Friday, February 02, 2007

I like it

that the Financial Times quite often reviews scholarly books about the eighteenth century. This one about Edmund Curll sounds well worth checking out (the review is by Robin Black):

In this new and detailed study of Curll’s career, he is admitted to be a muckraker, pornographer, plagiarist, literary pirate and quarrelmonger. His feud with Alexander Pope occupied both men over three decades, originating in the publisher’s pirated editions of Pope’s early poems. In revenge the poet dropped an emetic into Curll’s drink at Fleet Street’s Swan Tavern, then wrote a pamphlet on the prank.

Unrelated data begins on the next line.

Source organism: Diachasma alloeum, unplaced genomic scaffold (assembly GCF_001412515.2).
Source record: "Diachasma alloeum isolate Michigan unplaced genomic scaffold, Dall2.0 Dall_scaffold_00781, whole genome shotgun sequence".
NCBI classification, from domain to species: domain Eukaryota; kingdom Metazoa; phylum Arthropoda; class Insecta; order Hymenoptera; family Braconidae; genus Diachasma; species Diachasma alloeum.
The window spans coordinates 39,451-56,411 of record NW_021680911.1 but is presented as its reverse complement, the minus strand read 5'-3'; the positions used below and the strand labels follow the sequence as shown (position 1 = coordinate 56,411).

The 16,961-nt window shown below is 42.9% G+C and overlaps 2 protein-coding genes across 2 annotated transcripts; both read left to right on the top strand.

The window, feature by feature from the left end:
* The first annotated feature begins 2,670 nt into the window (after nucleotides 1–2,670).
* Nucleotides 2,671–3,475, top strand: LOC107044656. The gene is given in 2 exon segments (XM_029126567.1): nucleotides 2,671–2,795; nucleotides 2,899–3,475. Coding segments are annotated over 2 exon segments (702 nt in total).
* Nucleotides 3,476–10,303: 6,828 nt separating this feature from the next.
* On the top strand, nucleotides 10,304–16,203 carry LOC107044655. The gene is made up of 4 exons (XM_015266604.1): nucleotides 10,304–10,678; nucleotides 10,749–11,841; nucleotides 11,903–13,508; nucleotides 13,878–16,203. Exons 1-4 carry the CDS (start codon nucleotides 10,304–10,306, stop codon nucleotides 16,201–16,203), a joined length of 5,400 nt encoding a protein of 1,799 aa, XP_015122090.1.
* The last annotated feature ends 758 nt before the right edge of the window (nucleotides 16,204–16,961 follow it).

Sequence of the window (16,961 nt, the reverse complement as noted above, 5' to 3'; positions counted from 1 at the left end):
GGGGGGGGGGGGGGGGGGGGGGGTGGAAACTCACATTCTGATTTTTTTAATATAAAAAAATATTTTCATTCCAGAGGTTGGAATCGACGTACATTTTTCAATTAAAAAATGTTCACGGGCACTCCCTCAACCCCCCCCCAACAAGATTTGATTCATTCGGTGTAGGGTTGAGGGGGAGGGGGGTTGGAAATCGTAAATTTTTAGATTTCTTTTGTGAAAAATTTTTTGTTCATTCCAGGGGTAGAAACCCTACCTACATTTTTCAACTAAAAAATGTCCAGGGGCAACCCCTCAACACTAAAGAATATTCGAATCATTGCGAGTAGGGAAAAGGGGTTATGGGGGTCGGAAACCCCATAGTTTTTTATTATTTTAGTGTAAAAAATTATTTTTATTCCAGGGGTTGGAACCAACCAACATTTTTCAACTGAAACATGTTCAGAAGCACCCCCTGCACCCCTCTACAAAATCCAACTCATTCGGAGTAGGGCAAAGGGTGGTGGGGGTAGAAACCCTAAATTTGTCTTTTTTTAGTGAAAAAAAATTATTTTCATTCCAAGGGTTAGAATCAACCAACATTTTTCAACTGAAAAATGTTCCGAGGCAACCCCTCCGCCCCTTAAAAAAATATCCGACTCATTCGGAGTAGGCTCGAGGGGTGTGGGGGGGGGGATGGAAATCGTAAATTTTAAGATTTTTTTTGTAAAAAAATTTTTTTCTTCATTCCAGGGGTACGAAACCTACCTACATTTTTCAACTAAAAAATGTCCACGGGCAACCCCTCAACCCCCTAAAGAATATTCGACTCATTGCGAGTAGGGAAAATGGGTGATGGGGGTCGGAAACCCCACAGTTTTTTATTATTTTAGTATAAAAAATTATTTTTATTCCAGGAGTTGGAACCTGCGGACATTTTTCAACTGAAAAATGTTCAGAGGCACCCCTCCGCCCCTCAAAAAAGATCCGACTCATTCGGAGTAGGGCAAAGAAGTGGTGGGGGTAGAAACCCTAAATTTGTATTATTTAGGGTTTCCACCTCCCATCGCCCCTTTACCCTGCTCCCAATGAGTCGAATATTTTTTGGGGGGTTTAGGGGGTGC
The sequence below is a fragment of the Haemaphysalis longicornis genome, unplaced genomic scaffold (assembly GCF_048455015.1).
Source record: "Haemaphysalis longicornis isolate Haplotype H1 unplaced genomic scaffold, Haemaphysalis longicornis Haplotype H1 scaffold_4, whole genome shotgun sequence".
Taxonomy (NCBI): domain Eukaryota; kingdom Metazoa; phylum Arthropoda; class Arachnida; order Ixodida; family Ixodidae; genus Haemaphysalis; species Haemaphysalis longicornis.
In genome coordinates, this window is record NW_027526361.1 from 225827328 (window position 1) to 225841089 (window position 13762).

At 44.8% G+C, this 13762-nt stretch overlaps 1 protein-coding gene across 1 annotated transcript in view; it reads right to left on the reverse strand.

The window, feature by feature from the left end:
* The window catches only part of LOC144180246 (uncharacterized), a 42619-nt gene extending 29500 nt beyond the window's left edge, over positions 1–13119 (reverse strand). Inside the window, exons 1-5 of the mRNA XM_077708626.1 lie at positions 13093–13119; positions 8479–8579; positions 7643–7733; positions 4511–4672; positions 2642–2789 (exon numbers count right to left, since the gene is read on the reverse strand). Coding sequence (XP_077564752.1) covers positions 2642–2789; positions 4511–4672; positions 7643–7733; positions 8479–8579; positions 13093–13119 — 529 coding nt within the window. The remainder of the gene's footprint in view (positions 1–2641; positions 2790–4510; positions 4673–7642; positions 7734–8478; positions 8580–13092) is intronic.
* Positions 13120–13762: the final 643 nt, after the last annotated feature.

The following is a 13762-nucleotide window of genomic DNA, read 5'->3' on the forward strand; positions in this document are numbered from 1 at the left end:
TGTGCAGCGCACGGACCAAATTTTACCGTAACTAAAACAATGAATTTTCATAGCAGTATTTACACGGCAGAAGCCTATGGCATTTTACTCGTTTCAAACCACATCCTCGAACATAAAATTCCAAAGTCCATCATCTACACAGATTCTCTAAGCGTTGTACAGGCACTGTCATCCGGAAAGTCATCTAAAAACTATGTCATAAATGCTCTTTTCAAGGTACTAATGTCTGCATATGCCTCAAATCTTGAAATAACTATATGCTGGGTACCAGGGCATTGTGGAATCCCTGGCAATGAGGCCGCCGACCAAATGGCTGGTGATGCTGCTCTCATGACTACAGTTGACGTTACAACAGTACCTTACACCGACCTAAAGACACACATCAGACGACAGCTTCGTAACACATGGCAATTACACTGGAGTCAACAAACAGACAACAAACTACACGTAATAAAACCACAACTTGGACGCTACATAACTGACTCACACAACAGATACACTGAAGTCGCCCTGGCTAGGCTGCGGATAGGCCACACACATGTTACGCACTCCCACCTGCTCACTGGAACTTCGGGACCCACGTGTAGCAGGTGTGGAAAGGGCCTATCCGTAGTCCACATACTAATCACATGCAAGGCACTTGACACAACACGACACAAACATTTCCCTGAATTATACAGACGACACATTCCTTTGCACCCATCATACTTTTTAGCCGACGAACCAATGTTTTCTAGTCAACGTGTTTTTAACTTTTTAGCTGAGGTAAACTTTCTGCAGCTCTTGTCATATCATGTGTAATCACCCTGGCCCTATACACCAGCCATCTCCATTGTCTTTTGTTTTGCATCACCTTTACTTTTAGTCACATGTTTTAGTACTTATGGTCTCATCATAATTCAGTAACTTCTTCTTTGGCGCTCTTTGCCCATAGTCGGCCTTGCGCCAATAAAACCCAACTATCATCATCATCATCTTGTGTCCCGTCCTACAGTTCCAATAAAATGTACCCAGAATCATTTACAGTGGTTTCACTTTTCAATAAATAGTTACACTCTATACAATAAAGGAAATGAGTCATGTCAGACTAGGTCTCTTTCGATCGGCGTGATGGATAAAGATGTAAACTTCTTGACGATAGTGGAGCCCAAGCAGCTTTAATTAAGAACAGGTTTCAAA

Undeterred, Curll published more unauthorised Popeiana. When Pope played what he thought was his ace by bringing out The Dunciad, Curll imperturbably cashed in with a series of profitable spin-offs: A Compleat Key to The Dunciad, The Popiad and The Curliad. Curll was a roly-poly clown: however often he was pushed over he came upright, still smiling.

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